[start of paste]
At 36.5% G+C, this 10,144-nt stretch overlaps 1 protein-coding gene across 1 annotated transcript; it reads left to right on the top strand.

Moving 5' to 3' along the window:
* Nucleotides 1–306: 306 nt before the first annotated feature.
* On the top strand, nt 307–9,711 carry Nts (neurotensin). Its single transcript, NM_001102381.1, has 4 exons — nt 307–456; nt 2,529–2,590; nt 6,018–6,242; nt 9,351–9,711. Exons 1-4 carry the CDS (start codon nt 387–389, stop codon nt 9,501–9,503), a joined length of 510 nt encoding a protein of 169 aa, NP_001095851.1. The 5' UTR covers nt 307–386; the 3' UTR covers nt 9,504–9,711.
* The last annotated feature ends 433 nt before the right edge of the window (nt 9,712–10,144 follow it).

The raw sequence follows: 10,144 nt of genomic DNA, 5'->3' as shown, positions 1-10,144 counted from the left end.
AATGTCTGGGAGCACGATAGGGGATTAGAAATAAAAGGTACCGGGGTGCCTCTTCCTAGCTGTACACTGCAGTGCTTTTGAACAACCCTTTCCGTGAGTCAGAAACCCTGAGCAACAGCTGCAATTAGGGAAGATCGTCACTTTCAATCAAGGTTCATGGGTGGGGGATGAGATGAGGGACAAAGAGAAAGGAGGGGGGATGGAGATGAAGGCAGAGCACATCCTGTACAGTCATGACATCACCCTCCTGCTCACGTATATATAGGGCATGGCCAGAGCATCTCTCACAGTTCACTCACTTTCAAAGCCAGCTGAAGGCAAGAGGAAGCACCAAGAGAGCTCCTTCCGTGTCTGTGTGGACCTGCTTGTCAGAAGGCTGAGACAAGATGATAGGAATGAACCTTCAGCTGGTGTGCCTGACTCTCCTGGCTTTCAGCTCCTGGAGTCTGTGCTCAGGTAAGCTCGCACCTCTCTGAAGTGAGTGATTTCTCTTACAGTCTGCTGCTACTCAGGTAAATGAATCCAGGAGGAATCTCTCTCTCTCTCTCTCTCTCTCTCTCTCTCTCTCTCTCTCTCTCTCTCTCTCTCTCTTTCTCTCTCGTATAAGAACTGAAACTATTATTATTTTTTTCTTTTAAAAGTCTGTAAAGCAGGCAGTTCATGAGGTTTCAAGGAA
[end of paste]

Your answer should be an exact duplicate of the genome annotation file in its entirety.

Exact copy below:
At 36.5% G+C, this 10,144-nt stretch overlaps 1 protein-coding gene across 1 annotated transcript; it reads left to right on the top strand.

Moving 5' to 3' along the window:
* Nucleotides 1–306: 306 nt before the first annotated feature.
* On the top strand, nt 307–9,711 carry Nts (neurotensin). Its single transcript, NM_001102381.1, has 4 exons — nt 307–456; nt 2,529–2,590; nt 6,018–6,242; nt 9,351–9,711. Exons 1-4 carry the CDS (start codon nt 387–389, stop codon nt 9,501–9,503), a joined length of 510 nt encoding a protein of 169 aa, NP_001095851.1. The 5' UTR covers nt 307–386; the 3' UTR covers nt 9,504–9,711.
* The last annotated feature ends 433 nt before the right edge of the window (nt 9,712–10,144 follow it).

The raw sequence follows: 10,144 nt of genomic DNA, 5'->3' as shown, positions 1-10,144 counted from the left end.
AATGTCTGGGAGCACGATAGGGGATTAGAAATAAAAGGTACCGGGGTGCCTCTTCCTAGCTGTACACTGCAGTGCTTTTGAACAACCCTTTCCGTGAGTCAGAAACCCTGAGCAACAGCTGCAATTAGGGAAGATCGTCACTTTCAATCAAGGTTCATGGGTGGGGGATGAGATGAGGGACAAAGAGAAAGGAGGGGGGATGGAGATGAAGGCAGAGCACATCCTGTACAGTCATGACATCACCCTCCTGCTCACGTATATATAGGGCATGGCCAGAGCATCTCTCACAGTTCACTCACTTTCAAAGCCAGCTGAAGGCAAGAGGAAGCACCAAGAGAGCTCCTTCCGTGTCTGTGTGGACCTGCTTGTCAGAAGGCTGAGACAAGATGATAGGAATGAACCTTCAGCTGGTGTGCCTGACTCTCCTGGCTTTCAGCTCCTGGAGTCTGTGCTCAGGTAAGCTCGCACCTCTCTGAAGTGAGTGATTTCTCTTACAGTCTGCTGCTACTCAGGTAAATGAATCCAGGAGGAATCTCTCTCTCTCTCTCTCTCTCTCTCTCTCTCTCTCTCTCTCTCTCTCTCTCTCTCTCTTTCTCTCTCGTATAAGAACTGAAACTATTATTATTTTTTTCTTTTAAAAGTCTGTAAAGCAGGCAGTTCATGAGGTTTCAAGGAA